Snap Jumps After Earnings Beat, Solid Overall Financials

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Saudi Arabia's Prince Alwaleed bin Talal, a well-known tech investor, announced on Tuesday that he had invested $250 million into the company, in return for a 2.3% stake.

Shares of Snap initially dropped, then jumped as high as $14.90 in extended trading following the report, after climbing less than 1 percent to $13.12 in NY.

But it posted otherwise unusually strong numbers - as well as a $250 million investment from a Saudi prince - that sent its stock soaring as much as 13%, before it came crashing down and bouncing all over the place again following renewed concerns around daily user numbers going forward. Wall Street had forecast a loss of 17 cents per share for the second quarter.

Daily active users however are down about 4 million, from 192 million to 188 million.

With self-service ads, Snap has been able to grow revenue in regions such as Australia and the Middle East, where direct sales efforts are more limited and advertisers have few other options to market to its mainly 18-34-year-old users.

For the quarter ended June 30, Snap said it lost an adjusted $0.14 per share in the quarter ended June 30, where analysts had expected a loss of $0.18 per share. Speaking six months after the relaunch, he added: "We have been working hard to iterate and improve Snapchat based on the feedback from our community". Also, overall revenue is now $262 million this quarter.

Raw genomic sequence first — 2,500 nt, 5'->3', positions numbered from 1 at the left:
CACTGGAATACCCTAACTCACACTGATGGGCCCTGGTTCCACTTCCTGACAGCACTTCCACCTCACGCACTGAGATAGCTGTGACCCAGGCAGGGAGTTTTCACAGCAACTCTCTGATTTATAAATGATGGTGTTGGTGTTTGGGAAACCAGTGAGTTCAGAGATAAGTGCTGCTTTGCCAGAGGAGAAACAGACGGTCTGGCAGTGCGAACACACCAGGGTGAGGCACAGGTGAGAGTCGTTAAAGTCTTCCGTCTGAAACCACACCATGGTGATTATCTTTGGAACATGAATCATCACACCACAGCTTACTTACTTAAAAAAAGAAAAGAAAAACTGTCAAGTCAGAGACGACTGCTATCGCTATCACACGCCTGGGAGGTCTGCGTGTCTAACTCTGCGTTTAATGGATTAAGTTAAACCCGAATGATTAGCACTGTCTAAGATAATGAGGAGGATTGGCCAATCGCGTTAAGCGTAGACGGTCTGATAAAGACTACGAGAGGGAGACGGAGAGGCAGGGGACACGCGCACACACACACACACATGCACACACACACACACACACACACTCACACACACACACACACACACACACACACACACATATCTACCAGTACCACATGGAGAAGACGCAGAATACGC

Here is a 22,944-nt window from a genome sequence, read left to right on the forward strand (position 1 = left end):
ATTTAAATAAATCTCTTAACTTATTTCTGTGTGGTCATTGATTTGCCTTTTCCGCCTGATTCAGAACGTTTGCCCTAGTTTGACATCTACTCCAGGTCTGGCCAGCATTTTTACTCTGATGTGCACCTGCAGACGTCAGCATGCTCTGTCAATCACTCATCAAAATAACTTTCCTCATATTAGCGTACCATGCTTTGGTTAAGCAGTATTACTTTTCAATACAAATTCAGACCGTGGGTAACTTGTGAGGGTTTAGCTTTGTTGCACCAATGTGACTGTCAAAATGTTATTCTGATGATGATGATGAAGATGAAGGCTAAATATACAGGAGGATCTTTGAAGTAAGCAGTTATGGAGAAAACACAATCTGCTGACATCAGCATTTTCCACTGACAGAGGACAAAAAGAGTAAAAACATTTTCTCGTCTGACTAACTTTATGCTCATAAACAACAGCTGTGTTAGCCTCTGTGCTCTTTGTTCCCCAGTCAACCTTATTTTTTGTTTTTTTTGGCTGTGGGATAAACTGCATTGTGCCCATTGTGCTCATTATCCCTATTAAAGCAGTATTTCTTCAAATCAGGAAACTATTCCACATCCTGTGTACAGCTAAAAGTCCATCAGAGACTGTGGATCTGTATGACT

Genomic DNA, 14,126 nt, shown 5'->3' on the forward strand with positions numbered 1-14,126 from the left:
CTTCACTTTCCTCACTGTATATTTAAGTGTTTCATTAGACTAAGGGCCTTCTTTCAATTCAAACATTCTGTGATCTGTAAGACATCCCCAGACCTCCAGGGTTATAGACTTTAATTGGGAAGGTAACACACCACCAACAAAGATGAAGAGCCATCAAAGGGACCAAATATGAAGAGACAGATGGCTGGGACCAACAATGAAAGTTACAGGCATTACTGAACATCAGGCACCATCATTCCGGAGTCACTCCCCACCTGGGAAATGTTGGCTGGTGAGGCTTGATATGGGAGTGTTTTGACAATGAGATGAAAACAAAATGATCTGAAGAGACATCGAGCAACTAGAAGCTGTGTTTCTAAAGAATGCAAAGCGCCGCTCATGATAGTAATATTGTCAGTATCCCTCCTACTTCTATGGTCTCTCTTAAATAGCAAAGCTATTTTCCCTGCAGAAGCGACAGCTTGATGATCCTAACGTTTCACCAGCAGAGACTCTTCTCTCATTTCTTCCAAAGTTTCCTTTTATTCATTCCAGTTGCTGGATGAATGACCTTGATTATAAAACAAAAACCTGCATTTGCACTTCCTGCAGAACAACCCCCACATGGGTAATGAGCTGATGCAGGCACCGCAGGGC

Snap only brought in $2 million in non-advertising revenue.

"On the positive side, Story Ads transitioned to programmatic (75% of ad revenue now programmatic), Snap Pixel entered general availability, and the self-serve platform saw some updates in the quarter".

Snap executives told analysts that the redesign was the primary reason for usage slipping and that a European Union data protection law that spurred changes to user privacy terms had no material effect.

The ephemeral social media company revealed in its latest earnings report that its daily active user count has dipped, attributing the decline to early frustrations with its new-look app.

Since then, the company has also launched a second-generation pair of its Spectacles, camera-enabled sunglasses that can upload content directly to Snapchat, in an attempt to diversify beyond software.



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